HOMESTEAD, Fla. - One day after Hurricane Katrina delivered a soggy wallop to some of Miami's southwestern suburbs, where streets and neighborhoods were under water yesterday, Florida's emergency planners were bracing for a second landfall by the hurricane as an even more dangerous storm.
After crossing the southern tip of the Florida Peninsula, where its winds and downpours Thursday evening led to widespread street flooding and at least six deaths, Katrina reached the warm waters of the Gulf of Mexico, where it absorbed enough energy to boost its sustained winds to 100 mph.
Forecasters said the storm, a Category 2 hurricane, might intensify further as it turned north and headed toward the Gulf Coast.
"We are looking at major hurricane: a strong Category 3 or perhaps a 4 at landfall," said Ben Nelson, state meteorologist for the Florida Division of Emergency Management in Tallahassee. "We expect it to hit landfall sometime on Monday."
A Category 3 hurricane carries highly destructive sustained winds of 111 to 130 mph; a Category 4 has even more damaging winds of 131 to 155 mph. As Katrina's course stood yesterday, it could make its second landfall anywhere from Florida's Big Bend region to New Orleans, Nelson said.
In Florida's Panhandle, officials and residents were warily monitoring what could become the third big hurricane to strike their area in less than a year. The region was hammered in 2004 by Hurricane Ivan and last month by Hurricane Dennis.
"We're still cleaning up the debris from Hurricane Dennis," Sonya Smith, spokeswoman for Escambia County, Fla., government, said from Pensacola. "There are still tree limbs on the roadside and homes with blue roofs [tarps]. We have buildings which have lost one, even two walls, that haven't been repaired. It's just been too soon."
In Homestead, Kendall, Naranja, Goulds and other southern Miami suburbs, streets and parking lots, and some homes, were still flooded yesterday with pools of tepid water.
Then a Category 1 hurricane, Katrina had been moving west most of Thursday but took an unexpected southerly jog, catching many residents of southern Miami-Dade County by surprise. They had been counting on the storm to soak Fort Lauderdale and other areas in Broward County to the north.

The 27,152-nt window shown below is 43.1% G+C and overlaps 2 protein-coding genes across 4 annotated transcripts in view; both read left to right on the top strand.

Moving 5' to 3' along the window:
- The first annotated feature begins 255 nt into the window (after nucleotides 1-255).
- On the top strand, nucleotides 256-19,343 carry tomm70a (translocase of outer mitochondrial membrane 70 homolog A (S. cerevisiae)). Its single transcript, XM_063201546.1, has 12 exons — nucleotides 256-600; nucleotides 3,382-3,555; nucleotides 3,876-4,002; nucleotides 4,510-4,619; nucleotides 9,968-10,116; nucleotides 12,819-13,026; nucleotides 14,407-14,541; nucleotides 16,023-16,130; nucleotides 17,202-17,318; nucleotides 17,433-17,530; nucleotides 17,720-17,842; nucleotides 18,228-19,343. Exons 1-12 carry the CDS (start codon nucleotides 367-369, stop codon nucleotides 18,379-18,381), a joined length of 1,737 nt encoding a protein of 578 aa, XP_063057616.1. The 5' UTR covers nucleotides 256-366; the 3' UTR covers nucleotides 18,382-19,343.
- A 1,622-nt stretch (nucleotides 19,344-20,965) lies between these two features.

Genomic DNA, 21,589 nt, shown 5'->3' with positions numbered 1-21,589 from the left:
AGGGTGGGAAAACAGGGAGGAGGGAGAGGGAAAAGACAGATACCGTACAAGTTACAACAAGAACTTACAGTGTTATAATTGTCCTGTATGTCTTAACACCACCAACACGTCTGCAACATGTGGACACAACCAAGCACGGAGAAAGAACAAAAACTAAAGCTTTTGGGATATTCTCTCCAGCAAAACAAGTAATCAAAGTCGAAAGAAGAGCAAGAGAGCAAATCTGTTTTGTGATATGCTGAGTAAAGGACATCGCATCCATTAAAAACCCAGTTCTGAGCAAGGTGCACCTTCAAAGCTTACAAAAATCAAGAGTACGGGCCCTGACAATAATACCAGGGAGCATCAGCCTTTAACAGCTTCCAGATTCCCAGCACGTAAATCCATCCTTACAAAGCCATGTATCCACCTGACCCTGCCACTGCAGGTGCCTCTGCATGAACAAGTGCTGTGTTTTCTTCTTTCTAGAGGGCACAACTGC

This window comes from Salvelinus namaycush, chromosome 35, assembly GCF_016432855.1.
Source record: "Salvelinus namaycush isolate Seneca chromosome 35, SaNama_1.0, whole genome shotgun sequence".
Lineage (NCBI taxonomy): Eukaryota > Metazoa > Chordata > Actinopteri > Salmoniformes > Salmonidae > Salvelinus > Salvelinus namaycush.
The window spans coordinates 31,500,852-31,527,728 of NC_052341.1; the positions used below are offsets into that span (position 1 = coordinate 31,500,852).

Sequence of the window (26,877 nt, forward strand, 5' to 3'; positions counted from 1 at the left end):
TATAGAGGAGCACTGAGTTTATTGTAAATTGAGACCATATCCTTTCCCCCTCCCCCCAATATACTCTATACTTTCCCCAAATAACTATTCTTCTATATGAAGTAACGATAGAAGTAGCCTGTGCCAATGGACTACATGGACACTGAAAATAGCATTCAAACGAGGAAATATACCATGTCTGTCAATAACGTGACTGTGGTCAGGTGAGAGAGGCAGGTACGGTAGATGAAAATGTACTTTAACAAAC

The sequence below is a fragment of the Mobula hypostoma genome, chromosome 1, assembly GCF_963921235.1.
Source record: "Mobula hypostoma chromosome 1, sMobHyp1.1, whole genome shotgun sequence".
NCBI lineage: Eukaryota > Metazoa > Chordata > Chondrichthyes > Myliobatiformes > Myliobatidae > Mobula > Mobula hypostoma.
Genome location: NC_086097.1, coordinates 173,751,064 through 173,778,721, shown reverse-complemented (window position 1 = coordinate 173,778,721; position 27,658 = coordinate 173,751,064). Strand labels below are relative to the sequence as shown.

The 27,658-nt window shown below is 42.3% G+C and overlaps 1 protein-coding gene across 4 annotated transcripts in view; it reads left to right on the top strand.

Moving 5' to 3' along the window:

The hurricane's heaviest rainfall, 13 1/4 inches, was registered by a rain gauge in Homestead, the South Florida Water Management District said. Elsewhere in Miami-Dade County, 6 to 10 inches of rain fell. As of 6 p.m. yesterday, some western areas of the county remained under water, said Jose Puentes, director of the water management district's Miami service center.
At midday, Megan Janosky, 11, ventured out on her bicycle with her father and older brother to survey the snapped-off palm trees, missing shingles and other damage done by Katrina the previous evening to Country Walk, the bedroom community where they live. The water in the street was so deep that at one point, said the sixth-grader, she could immerse her bike's front wheel, which was about 2 feet high.
"We weren't supposed to be hit. This was supposed to be Broward's storm," said Michael Janosky Sr., 45, the children's father.
Country Walk, like some other areas of southern Miami-Dade doused by Katrina, was also blasted in 1992 by Andrew, the most destructive hurricane on record, which left $25.5 billion worth of property damage in its wake as it cut across Florida south of Miami.
Yesterday two male boaters died in the Dinner Key area of Miami, one from injuries suffered when Katrina tossed around his 25-foot boat, the other after his houseboat capsized in the storm.
Broward County authorities reported four hurricane-related fatalities: an elderly woman hit by a falling tree in Davie, a 79-year-old man killed in a car crash in Cooper City, a 25-year-old man crushed by a falling tree as he sat in his car in Fort Lauderdale, and a Plantation man struck by a tree as he surveyed storm damage to his home.
Sporadic rain continued throughout South Florida yesterday, and authorities advised people to stay off the streets, many of which were still littered by downed tree branches and other storm debris.
More than 1 million homes and businesses were without power. "At the height of the storm, 1.4 million customers were impacted," said Steve Stengel, a spokesman for Florida Power & Light. By yesterday morning, Stengel said, a field force of 11,700 linemen, tree trimmers and other personnel had managed to restore electricity to about 300,000.
On Thursday, a family of five was reported missing as they tried to travel by 24-foot boat from Marathon in the Florida Keys to Cape Coral on the Gulf Coast.
Edward and Tina Larsen and their children, 17, 14 and 4, were found off Everglades City on a mangrove island, the Coast Guard said yesterday. They were rescued by a Coast Guard helicopter from Clearwater and flown to Fort Myers. The family was reportedly in good condition and not in need of medical care. The Coast Guard said they were being interviewed to determine how they came to be stranded.
The Los Angeles Times is a Tribune Publishing newspaper.